On a flight home from a trip from Brazil, Pope Francis directly answered a range of questions from the press. To one question the pontiff responded: "If someone is gay and he searches for the Lord and has good will, who am I to judge?" Judy Woodruff reports on what his comments suggest a shift in acceptance for gay Catholics. Continue reading
The pope’s remarks on gay Catholics may suggest a shift in acceptance, but not a change in church policy or teaching. Judy Woodruff talks to John Allen of The National Catholic Reporter, who has been covering the pontiff’s trip to Brazil, to discuss how Pope Francis has started to change the perception of the Catholic church. Continue reading
Pope Francis, the first pontiff from Latin American, was greeted by jubilant crowds as he made his inaugural international trip as leader of the Catholic Church. Margaret Warner talks to The Washington Post’s Marie Arana for more on what his visit means for Brazilians and the greater Latin American Catholic population. Continue reading
PBS NewsHour political editor Christina Bellantoni’s program and “hugging token” for her visit to a revered guru known as the “hugging saint.” Amma, a 60-year-old South Indian woman who has hugged more than 32 million people to promote love, will … Continue reading
Despite church scandals and restrictive rules, the late Popes John Paul II and John the XXXIII could be canonized before the end of this year. Ray Suarez spoke with Michael Sean Winters of the National Catholic Reporter about sainthood in the modern Catholic church.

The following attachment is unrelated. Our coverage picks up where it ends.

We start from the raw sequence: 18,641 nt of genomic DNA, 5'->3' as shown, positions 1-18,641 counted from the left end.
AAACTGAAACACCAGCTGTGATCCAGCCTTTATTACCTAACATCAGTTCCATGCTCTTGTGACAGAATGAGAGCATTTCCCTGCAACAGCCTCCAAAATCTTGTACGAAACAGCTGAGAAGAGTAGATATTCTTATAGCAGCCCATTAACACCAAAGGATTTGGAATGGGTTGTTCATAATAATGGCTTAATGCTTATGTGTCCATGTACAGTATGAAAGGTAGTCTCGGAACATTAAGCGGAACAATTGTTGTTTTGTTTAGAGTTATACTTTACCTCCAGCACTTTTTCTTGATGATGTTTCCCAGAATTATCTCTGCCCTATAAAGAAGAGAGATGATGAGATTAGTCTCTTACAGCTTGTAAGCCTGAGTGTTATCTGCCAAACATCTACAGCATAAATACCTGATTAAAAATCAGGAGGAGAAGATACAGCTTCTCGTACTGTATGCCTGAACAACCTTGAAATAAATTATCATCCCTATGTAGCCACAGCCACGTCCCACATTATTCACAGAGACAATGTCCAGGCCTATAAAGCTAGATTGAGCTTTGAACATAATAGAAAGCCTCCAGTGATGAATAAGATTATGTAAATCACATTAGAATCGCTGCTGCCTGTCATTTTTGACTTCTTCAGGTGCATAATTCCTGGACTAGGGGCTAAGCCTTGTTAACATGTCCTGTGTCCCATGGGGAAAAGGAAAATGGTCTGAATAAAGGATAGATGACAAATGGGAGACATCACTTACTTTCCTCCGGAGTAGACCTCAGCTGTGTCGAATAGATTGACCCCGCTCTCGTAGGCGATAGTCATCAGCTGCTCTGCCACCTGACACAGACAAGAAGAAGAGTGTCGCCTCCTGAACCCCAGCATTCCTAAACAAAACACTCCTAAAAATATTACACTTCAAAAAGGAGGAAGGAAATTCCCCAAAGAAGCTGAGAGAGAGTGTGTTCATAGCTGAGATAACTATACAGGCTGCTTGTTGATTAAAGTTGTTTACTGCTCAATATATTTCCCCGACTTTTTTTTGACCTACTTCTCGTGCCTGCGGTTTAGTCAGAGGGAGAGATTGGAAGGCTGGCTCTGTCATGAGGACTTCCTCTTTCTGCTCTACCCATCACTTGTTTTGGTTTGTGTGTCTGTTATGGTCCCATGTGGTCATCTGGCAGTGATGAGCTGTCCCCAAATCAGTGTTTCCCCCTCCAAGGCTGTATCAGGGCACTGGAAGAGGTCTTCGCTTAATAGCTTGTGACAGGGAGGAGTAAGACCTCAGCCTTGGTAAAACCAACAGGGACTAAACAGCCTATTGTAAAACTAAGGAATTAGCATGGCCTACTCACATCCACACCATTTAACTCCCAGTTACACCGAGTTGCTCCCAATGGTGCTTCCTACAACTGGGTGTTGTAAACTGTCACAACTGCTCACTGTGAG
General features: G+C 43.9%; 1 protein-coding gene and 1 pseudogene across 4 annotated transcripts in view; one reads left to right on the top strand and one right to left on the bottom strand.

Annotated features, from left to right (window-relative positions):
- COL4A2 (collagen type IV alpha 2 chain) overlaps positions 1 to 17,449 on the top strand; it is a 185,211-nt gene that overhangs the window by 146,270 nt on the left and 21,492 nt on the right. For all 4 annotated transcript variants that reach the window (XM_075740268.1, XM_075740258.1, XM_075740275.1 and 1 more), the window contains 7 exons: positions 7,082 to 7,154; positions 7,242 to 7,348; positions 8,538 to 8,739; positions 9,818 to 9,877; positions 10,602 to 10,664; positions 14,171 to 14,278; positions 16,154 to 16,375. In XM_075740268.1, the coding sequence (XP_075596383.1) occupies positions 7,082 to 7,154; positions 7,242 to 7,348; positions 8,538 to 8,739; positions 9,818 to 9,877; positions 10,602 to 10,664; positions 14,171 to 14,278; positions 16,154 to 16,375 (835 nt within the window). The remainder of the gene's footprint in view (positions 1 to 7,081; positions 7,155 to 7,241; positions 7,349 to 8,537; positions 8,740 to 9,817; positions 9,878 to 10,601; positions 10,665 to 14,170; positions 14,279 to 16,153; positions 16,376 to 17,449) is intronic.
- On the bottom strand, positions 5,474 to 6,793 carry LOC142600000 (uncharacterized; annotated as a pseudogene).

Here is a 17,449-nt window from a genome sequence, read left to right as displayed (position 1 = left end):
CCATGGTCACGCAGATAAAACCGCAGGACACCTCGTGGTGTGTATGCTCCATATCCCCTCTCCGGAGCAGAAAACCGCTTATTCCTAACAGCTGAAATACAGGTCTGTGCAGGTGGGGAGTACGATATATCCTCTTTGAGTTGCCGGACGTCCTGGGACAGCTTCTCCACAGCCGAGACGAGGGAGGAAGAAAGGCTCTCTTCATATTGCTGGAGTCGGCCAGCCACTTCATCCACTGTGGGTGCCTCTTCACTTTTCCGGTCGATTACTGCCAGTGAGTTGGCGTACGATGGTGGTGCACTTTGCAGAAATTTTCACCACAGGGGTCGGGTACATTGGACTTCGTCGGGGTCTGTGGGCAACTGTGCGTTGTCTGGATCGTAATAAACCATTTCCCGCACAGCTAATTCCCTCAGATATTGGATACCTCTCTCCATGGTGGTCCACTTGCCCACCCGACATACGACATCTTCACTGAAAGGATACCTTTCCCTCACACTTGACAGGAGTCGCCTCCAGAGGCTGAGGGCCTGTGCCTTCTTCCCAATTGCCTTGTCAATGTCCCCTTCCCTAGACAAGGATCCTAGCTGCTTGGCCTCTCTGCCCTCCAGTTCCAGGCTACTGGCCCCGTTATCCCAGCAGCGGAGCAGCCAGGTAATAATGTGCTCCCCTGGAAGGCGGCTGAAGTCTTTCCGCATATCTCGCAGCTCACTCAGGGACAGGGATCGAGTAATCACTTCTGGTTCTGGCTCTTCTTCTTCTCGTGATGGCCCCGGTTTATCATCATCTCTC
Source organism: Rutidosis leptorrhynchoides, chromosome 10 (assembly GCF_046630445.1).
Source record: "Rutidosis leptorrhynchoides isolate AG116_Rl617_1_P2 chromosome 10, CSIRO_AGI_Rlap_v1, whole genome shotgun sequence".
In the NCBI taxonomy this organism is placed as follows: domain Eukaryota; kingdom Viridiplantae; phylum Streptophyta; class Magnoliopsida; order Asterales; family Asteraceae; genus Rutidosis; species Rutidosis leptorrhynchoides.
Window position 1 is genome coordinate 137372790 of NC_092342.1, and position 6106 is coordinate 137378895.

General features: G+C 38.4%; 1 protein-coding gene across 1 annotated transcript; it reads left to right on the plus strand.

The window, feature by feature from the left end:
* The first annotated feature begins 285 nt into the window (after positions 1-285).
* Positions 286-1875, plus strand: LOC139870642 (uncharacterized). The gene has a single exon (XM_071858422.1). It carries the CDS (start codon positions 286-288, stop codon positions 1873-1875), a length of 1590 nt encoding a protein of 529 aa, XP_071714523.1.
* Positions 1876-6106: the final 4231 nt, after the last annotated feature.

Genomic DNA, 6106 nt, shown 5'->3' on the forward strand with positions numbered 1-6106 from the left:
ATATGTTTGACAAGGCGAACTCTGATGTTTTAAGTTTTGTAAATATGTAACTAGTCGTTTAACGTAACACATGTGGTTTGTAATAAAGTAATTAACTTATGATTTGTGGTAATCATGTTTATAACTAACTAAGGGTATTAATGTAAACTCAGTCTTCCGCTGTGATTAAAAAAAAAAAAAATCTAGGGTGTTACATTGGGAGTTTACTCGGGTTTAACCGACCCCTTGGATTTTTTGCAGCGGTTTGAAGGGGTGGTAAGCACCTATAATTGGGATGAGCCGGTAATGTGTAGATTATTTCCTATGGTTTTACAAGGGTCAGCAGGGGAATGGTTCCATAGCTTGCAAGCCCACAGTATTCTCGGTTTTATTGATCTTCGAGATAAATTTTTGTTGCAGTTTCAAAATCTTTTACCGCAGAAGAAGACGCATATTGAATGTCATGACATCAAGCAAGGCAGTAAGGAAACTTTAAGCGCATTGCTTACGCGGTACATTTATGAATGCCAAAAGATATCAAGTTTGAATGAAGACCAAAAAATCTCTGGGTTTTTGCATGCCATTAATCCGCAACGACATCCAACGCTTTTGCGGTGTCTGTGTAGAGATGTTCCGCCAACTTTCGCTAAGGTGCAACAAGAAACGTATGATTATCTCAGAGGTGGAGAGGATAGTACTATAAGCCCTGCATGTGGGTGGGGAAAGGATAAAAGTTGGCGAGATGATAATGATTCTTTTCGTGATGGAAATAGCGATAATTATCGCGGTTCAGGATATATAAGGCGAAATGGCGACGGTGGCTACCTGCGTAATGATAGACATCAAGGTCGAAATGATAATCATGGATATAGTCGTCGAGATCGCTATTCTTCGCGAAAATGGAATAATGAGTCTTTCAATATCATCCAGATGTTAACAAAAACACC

In other news Friday, Pope Francis cleared the way for Pope John XXIII and Pope John Paul II to be made saints. Also, Wisconsin Gov. Scott Walker signed a bill into law requiring women seeking abortions to first have an ultrasound. Abortion providers would have to point out features of the fetus before performing the abortion. Continue reading
Newly released documents reveal how the Milwaukee archdiocese dealt with dozens of priests accused of sexually abusing children. Pedophile priests were moved from parish to parish, often protected from criminal complaints. Ray Suarez talks to Laurie Goodstein, who covers these issues for The New York Times. Continue reading
Earlier this week Exodus International made headlines when it decided to close its doors and issue an apology to the gay community. For decades that organization has been the leading practitioner of the “gay cure” movement. Jeff Chu, author “Does Jesus Really Love Me?”, talks to Ray Suarez about the news.
Author and journalist Jeff Chu joins Ray Suarez to talk about his personal journey coming to terms with being Christian and gay. In his book, "Does Jesus Really Love Me?", Chu discusses the choices made by gay Christians trying to reconcile their lives, identities and faith. Continue reading